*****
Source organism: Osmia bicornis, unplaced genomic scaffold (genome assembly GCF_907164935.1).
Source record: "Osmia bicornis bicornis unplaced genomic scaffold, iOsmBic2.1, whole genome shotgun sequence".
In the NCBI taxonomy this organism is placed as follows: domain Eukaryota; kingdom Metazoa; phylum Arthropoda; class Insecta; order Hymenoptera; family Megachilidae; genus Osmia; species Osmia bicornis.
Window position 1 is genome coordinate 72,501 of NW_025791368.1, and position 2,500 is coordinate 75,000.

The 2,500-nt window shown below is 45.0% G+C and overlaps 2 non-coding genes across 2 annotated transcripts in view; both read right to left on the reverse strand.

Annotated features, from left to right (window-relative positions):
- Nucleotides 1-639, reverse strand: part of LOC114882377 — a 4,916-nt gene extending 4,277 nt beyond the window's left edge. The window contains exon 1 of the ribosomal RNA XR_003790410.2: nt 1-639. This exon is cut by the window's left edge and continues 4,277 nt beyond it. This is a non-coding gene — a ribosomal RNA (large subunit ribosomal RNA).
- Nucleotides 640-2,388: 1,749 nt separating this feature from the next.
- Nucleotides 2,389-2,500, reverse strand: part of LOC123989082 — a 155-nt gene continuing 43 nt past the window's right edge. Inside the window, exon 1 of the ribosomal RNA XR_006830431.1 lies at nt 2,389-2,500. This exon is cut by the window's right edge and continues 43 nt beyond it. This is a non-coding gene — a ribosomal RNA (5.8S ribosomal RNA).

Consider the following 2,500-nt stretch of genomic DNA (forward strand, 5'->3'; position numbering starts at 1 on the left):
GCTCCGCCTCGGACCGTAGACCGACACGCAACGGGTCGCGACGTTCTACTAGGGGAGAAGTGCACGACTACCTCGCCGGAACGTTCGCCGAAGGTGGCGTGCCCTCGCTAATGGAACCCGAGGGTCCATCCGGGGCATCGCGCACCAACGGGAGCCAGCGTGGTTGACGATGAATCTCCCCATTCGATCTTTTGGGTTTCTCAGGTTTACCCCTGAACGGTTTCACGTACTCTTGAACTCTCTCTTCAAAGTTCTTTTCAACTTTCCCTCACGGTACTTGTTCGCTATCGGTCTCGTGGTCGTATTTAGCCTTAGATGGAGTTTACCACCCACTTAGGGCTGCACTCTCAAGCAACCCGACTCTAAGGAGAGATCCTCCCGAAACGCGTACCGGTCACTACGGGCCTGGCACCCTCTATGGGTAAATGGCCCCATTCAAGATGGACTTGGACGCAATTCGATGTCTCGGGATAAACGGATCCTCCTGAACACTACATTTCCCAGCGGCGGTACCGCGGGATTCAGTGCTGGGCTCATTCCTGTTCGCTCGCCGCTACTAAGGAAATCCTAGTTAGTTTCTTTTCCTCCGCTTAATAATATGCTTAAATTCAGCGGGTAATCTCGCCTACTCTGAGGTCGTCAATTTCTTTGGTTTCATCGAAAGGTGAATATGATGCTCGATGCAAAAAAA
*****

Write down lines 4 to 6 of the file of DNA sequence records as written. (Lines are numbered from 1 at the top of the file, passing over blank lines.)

Window position 1 is genome coordinate 72,501 of NW_025791368.1, and position 2,500 is coordinate 75,000.

The 2,500-nt window shown below is 45.0% G+C and overlaps 2 non-coding genes across 2 annotated transcripts in view; both read right to left on the reverse strand.

Annotated features, from left to right (window-relative positions):